Karen Campbell's Writing Blog

Receive Karen's Monthly Newsletter
Karen Campbell's Writing Blog
Karen Campbell

Karen Campbell is an American writer and advocate. She was convicted of a felony for driving intoxicated, causing a fatal car crash killing her husband and an innocent woman. She served six years in a full custody women’s prisonKKaren Campbell’s Writing Blog

Karen’s blog explores the gritty details of her experiences including the day of and life before the fatal car crash; her serving prison time; and her ongoing atonement since her release from prison.

This blog follows the story of how a middle-aged mom learned to navigate life on the Inside of a prison. Over the six years Karen was incarcerated, she learned how to eat a meal in 10 minutes with a spork. Karen learned obedience and humility;  learned lurid slang. She learned how to keep her mouth shut. She learned how to mother from behind bars, miles from her teenage daughters. And finally, Karen learned how to love the unloveable, including herself.

Join Karen Andrea Campbell in Conversation with Jane White

Karen Andrea Campbell in conversation with Jane White

Tuesday October 19, 2021 | 7:00PM - 8:00PM

JOIN US ON ZOOM
REGISTER HERE: https://us06web.zoom.us/j/84865187344

Read More

The Good Fight Has Begun

Kathi MCCoy, AKA Angel Boss, organized two Falling book talks that featured the people who are creating upward change in prison reform.

In her home above the lights of Portland, Kathi/Angel Boss Invited judges, lawyers, doctors, educators, first line mental health responders, politicians, philanthropists, and householders and religious leaders to gather and listen to readings from the book that exposed the realities of incarceration alongside the leaders who are creating hope and progress in prison reform.

Read More

Kindle version of Falling on Sale from Sept 1 to Sept 8

Celebrate Mother's Day and warmer weather, hopeful days ahead! Here's a sale on Falling. Think of it as a beach read with the grit of the sand. Please Enjoy a 50% Discount on the Kindle version of "Falling" from May 9th through May 16th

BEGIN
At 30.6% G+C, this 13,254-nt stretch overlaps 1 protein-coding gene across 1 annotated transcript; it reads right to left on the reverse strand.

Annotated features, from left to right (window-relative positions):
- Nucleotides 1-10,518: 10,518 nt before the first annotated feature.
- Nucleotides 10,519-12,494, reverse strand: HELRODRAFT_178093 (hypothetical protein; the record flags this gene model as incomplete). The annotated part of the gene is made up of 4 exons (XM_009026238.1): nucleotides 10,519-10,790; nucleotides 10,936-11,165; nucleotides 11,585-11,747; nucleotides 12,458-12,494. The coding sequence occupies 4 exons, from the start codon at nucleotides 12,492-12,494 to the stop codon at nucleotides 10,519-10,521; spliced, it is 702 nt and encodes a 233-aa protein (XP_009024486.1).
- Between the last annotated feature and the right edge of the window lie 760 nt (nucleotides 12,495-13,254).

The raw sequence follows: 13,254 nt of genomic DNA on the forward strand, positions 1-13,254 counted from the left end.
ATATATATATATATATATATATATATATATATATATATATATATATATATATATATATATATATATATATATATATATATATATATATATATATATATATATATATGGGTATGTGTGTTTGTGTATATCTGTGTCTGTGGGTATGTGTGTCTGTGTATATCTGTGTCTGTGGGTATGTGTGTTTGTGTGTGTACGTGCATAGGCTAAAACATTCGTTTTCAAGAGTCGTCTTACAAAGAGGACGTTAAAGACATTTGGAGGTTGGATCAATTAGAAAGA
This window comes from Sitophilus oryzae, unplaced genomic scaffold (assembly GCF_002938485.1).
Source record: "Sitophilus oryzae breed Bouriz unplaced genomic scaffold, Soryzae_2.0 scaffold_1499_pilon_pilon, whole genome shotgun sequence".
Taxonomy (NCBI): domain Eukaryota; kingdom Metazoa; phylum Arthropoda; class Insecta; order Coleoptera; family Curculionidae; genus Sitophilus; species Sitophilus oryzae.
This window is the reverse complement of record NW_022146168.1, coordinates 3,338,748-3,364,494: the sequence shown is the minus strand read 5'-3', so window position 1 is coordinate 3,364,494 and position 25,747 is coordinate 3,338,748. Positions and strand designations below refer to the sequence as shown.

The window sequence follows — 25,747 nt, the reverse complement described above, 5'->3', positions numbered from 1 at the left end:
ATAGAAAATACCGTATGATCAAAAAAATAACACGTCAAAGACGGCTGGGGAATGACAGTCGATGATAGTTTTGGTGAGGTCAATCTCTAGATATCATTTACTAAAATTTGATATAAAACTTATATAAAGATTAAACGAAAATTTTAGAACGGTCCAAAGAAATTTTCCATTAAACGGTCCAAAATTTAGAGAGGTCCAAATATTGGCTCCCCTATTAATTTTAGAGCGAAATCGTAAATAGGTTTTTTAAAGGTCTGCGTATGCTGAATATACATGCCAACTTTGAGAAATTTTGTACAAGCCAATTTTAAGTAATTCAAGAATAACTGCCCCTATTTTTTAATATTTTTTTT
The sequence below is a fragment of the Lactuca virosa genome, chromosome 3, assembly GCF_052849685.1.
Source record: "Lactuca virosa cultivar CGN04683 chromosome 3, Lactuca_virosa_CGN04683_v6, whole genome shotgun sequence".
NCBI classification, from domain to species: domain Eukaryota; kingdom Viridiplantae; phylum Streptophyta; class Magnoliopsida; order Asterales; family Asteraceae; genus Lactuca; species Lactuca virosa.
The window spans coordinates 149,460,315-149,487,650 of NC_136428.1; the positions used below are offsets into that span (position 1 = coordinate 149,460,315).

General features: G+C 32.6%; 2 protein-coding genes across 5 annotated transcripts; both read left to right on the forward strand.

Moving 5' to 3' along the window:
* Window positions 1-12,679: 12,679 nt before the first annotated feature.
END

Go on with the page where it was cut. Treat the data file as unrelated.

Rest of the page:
Read More

Ashland Tidings Interview by Tammy Asnicar

Ashland resident Karen Campbell spent six years in prison for vehicular manslaughter, and she hopes her book about the experience will help humanize female inmates.

“The metal doors of the jail crash open, my ears ring, my teeth rattle, and the hairs stand up on my arms. The noise screams, ‘You are not free, you are here for punishment and this is your life now.’ We step into the jail and the doors slam shut behind us. That’s why it’s called the Slammer.”

Read More

Prison Pipeline Interview with Karen Campbell

If you missed the radio broadcast on KBOO, below is the link to listen to the Podcast version.
Emma Lugo, the interviewer, is a grand humanitarian. I did my best to keep up with her. Please give it a listen!  

All my Best,
Karen

Read More

Kindle version of Falling Half Off Until May 16th

Celebrate Mother's Day and warmer weather, hopeful days ahead! Here's a sale on Falling. Think of it as a beach read with the grit of the sand. Please Enjoy a 50% Discount on the Kindle version of "Falling" from May 9th through May 16th

Read More

One of our own has been freed: Lisa Roberts

One of our own has been freed, Lisa Roberts. Lisa and I served time together at Coffee Creek. Lisa was a stand-up gal in all areas of life on the inside. She revealed consistent strength of character no matter the circumstances. She will do well on the outside as she took her time seriously and applied herself first to take inventory and then to improve and grow.

Read More

Gratitude in Springtime

Tenderly, with Bambi steps at the clearing, we reenter the world, hoping for herd immunity. The world has learned the circumstances of confinement: isolation, impatience, and futility. And yet, through simple mindful tasks, we find purpose. We emerge grateful to the loved ones in our lives.